It is assumed that the control center is under the supervision of an expert image analyst, as indicated in FIG. 4, who is familiar with the topography and understands the physics of the diurnal and long term changes in the scenes observed, even though the image processing operations may be performed autonomously or semi-autonomously. The terrain features being observed by the sensors in the surveillance system may include natural and man-made features both of which change over time. The scenes being observed may include roads (a target area for emplacement of roadside bombs), building structures that may conceal snipers, a forest area that might conceal military movement or grassy area where land mines may be buried. In all these applications, the scene images are obtained at different points in time that may extend over a period of an hour to a day, or a period of a day to weeks or to months. This requires that a signal model of each of the emplaced sensors be developed so that variations can be identified, and imperfections in time be obtained to compensate for those variations in each sensor. A suitable calibration procedure is described by Mehrdad Soumekh et al in “Time Series Processing of FLIR Imagery for MTI and Change Detection” in the IEEE's Proceedings of the International Conference on Acoustics, Speech and Signal Processing, Vol. 5, pages 21–24 (2003). The calibration procedure is performed under the supervision of the control center and its result becomes a part of the site model as depicted in FIG. 4.

Initially, to build the site model, an aerial image of a site (a given scene) is obtained as a reference. Then subsequent images of the site from emplaced ground sensors or air-borne sensors are used to update and verify the site model, utilizing the principle that when two or more images of a given scene are available and the geometric relationship between the images and the geo-spatial coordinates are known with some degree of accuracy, the collected images can be coordinated. FIG. 4 illustrates a representative software architecture for implementing signal processing operation between the multiple images obtained from the several ground emplaced sensors or aerial sensors. It is noted that the aerial sensors and the ground sensors may not be of the same type; it is envisioned that the aerial sensors would include all-weather sensors, such as synthetic aperture radar (SAR), but the ground sensors would not. The aerial sensors may also be hyperspectral sensors whose several spectral bands can be directly coordinated with the ground sensors.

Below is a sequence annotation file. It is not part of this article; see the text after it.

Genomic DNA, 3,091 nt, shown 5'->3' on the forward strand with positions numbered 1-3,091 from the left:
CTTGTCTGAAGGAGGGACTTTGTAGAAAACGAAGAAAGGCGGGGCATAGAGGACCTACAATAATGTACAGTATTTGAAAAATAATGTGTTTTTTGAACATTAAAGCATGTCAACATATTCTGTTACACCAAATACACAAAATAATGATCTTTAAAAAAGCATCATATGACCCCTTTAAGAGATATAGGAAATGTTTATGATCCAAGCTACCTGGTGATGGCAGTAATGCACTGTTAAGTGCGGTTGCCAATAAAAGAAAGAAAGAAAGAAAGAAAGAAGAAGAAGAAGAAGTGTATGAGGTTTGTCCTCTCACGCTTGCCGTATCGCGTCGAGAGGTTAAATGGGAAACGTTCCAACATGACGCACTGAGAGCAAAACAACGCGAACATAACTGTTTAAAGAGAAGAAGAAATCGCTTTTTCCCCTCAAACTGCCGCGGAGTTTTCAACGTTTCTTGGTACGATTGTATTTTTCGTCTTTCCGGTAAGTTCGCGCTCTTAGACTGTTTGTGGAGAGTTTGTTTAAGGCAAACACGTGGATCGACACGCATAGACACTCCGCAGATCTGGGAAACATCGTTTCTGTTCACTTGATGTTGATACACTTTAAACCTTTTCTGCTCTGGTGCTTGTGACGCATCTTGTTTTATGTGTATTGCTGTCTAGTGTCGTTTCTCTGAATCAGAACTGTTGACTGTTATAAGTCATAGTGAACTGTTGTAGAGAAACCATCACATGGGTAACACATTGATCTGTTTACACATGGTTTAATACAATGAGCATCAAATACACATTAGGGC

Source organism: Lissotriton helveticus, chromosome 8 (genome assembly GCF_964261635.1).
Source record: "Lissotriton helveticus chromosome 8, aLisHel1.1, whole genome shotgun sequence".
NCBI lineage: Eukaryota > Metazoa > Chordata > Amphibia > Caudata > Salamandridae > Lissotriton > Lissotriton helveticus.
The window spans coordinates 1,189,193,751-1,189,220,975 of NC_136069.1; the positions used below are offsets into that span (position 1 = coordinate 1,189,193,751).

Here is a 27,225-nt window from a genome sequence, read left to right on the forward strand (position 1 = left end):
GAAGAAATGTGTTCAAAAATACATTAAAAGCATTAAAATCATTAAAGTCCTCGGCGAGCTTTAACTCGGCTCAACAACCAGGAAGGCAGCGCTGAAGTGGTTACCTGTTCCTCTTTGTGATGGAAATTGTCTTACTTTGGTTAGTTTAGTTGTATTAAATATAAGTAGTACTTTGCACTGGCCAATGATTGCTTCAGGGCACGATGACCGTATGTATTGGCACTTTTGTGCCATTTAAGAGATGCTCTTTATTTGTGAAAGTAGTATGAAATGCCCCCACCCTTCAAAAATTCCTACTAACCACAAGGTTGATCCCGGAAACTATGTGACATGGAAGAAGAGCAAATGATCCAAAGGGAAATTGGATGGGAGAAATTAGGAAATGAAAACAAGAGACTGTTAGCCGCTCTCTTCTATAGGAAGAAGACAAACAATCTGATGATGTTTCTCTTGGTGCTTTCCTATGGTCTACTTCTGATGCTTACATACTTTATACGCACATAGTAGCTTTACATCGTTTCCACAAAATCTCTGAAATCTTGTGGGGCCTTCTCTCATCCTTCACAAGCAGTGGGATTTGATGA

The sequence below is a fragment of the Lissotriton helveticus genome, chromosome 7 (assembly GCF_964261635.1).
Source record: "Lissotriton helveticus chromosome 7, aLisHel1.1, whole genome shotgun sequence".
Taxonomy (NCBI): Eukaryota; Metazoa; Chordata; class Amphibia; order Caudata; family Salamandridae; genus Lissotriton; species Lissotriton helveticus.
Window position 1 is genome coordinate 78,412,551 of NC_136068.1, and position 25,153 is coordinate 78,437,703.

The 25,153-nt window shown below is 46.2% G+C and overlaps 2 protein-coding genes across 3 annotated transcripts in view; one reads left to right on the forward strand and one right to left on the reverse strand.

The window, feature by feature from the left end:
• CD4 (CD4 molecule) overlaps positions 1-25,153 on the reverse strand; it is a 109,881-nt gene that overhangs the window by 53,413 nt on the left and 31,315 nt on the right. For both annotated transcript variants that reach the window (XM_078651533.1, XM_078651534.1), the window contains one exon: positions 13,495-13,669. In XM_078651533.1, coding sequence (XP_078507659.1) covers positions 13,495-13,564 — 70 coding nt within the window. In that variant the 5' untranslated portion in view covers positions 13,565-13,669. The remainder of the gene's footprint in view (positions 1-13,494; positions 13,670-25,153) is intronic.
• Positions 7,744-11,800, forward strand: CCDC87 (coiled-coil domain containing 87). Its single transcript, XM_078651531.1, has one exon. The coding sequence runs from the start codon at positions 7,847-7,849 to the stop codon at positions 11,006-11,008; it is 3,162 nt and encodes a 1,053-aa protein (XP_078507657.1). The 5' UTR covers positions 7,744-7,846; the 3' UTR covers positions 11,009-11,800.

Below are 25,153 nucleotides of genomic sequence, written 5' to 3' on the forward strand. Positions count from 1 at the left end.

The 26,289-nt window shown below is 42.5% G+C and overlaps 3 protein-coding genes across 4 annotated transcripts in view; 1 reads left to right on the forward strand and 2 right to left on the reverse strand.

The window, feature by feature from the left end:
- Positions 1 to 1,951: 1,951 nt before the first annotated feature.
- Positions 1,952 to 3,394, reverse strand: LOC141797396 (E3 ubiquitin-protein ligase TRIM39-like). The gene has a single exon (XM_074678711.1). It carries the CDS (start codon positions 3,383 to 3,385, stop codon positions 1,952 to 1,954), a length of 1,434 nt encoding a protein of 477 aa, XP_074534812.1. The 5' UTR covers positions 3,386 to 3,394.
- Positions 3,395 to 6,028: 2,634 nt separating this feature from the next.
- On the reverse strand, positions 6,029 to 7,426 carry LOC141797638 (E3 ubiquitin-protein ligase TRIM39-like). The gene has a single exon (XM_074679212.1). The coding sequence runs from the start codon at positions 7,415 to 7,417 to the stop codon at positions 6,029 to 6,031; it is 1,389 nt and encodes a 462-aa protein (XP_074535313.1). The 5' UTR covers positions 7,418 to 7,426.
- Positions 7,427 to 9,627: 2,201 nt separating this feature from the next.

The main operation of control center 300 is achieving the match between images from the same or different sensor types taken at different times and different resolutions. A common approach is to designate one image, an aerial image for example, as a reference and perform a rotation or warping of the second image to bring it into alignment with the reference image. Many algorithms are already known in the art that can be used to coordinate multiple images, depending on the nature of the particular images. For example, when comparing infrared images at wavelengths shorter than 4–5 microns and those at longer infrared wavelengths, a suitable algorithm used to achieve a match between the day-time images and night-time images is the Multivariate Mutual Information Algorithm as is explained in “Registration of Image Cubes Using Multivariate Mutual Information,” by Jeffrey P. Kern et al in IEEE's Thirty-Seventh ASILOMAR Conference: Signals, Systems and Computers, Vol. 2, pages 1645–1649 (2003). Another example is when the air-borne sensor includes a SAR. In such a case, the fusion of the SAR image with near-infrared image will be the required signal processing. Yet a third example is when the targets are far from the sensors and thus appear in the image as points against the background clutter. In this case, the necessary signal processing may include a multi-scale decomposition based on wavelets that allows the detection and characterization of the dynamic elements in the scene. An algorithm to accomplish such decomposition is explained in “Multiple Single Pixel Dim Target Detection in Infrared Image Sequence,” by Mukesh A. Zaveri et al in IEEE's Proceedings of International Conference on Circuits and Systems, Vol. 2, pages II-380 to II-383 (2000).